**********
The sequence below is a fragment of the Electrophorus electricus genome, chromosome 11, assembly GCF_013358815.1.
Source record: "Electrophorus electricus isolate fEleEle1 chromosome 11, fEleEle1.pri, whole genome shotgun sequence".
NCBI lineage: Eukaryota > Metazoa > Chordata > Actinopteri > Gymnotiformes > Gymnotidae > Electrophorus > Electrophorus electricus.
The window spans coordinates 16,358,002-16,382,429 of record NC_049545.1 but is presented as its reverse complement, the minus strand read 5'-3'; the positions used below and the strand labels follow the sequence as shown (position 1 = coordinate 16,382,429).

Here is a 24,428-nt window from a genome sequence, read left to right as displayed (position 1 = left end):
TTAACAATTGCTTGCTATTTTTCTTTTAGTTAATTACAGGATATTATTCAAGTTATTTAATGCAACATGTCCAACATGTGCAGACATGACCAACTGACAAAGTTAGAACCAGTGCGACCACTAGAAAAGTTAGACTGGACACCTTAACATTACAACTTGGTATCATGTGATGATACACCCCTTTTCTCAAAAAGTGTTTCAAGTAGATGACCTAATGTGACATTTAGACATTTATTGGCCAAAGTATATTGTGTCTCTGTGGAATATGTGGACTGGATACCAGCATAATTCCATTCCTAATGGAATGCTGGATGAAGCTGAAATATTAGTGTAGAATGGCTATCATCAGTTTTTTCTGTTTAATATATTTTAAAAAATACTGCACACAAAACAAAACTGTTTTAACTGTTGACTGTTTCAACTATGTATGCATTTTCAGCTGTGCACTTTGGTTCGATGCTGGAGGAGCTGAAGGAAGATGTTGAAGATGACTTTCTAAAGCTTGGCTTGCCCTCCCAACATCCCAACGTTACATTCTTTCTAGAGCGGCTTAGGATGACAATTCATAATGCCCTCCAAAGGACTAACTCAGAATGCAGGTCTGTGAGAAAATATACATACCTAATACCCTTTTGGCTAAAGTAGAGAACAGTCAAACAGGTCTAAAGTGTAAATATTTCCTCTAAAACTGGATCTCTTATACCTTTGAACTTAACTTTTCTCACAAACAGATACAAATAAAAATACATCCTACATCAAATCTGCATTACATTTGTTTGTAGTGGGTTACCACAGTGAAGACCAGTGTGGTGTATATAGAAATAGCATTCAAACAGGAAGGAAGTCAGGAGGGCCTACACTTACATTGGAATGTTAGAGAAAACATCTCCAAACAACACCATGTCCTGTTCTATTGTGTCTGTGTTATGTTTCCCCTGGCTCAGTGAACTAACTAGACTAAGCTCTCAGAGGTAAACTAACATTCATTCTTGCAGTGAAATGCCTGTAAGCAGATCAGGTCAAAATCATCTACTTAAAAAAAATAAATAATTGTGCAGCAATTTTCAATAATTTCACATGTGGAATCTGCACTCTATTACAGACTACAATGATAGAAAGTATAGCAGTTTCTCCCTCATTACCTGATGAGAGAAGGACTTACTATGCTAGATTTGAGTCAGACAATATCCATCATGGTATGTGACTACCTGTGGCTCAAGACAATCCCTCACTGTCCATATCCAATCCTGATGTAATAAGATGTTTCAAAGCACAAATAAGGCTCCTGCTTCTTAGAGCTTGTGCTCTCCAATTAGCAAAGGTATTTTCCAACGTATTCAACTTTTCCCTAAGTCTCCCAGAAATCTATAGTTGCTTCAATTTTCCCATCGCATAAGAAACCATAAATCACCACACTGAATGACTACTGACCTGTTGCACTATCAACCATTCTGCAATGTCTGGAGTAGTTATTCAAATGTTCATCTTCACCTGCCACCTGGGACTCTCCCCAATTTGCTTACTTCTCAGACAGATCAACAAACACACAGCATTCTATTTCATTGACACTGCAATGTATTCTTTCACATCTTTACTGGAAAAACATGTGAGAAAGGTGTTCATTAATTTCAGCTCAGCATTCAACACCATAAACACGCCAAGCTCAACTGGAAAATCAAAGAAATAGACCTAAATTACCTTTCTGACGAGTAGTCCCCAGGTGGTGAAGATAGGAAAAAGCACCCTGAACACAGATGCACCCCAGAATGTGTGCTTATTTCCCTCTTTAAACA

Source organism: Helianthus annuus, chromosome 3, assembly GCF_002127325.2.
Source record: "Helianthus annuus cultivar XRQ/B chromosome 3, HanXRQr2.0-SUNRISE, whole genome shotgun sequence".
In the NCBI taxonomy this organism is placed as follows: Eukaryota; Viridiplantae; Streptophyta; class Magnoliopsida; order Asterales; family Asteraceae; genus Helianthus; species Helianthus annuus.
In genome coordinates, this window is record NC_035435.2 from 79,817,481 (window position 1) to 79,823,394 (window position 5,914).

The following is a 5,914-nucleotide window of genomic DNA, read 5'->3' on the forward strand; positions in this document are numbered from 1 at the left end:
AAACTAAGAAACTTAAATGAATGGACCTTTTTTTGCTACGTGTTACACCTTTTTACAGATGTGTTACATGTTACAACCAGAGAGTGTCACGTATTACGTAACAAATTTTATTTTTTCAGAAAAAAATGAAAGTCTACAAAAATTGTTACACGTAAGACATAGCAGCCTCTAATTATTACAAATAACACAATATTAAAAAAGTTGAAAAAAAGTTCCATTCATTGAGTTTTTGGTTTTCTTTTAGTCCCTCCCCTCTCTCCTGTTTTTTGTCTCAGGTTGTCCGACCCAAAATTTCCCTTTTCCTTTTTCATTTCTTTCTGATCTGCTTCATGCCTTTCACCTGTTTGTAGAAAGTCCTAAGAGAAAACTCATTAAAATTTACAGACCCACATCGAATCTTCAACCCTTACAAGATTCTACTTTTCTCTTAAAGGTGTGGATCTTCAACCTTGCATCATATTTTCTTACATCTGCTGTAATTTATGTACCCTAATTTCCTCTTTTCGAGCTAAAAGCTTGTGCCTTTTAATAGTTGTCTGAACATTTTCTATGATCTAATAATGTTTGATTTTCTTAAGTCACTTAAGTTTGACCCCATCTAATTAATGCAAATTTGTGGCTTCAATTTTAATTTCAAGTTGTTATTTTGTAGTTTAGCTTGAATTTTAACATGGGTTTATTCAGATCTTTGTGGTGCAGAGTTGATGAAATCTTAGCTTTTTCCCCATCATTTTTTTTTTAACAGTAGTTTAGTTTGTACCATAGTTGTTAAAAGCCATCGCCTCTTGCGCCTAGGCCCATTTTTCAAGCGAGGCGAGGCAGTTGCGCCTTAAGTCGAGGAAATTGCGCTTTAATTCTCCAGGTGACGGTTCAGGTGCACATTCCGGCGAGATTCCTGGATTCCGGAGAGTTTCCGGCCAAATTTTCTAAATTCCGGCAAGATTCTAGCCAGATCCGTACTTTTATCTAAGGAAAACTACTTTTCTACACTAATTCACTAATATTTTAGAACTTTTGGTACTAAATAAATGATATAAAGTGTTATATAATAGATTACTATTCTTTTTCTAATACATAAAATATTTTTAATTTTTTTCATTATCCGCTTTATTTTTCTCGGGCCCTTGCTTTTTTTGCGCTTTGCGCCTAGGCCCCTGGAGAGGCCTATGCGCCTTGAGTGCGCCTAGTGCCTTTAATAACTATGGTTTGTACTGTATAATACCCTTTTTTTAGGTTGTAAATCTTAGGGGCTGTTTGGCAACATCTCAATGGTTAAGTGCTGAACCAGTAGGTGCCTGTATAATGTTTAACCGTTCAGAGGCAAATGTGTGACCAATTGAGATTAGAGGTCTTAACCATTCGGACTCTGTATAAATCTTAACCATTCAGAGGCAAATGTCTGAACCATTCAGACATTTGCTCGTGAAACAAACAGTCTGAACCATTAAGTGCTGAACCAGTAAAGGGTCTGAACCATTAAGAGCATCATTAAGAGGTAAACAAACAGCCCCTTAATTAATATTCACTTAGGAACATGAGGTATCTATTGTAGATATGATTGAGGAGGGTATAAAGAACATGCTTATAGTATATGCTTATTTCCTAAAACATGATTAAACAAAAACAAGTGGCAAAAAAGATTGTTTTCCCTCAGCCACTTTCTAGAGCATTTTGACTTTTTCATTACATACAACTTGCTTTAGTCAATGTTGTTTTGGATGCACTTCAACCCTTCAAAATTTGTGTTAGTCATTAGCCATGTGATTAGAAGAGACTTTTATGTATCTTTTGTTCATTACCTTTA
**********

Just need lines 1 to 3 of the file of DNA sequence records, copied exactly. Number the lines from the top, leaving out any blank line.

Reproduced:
The sequence below is a fragment of the Electrophorus electricus genome, chromosome 11, assembly GCF_013358815.1.
Source record: "Electrophorus electricus isolate fEleEle1 chromosome 11, fEleEle1.pri, whole genome shotgun sequence".
NCBI lineage: Eukaryota > Metazoa > Chordata > Actinopteri > Gymnotiformes > Gymnotidae > Electrophorus > Electrophorus electricus.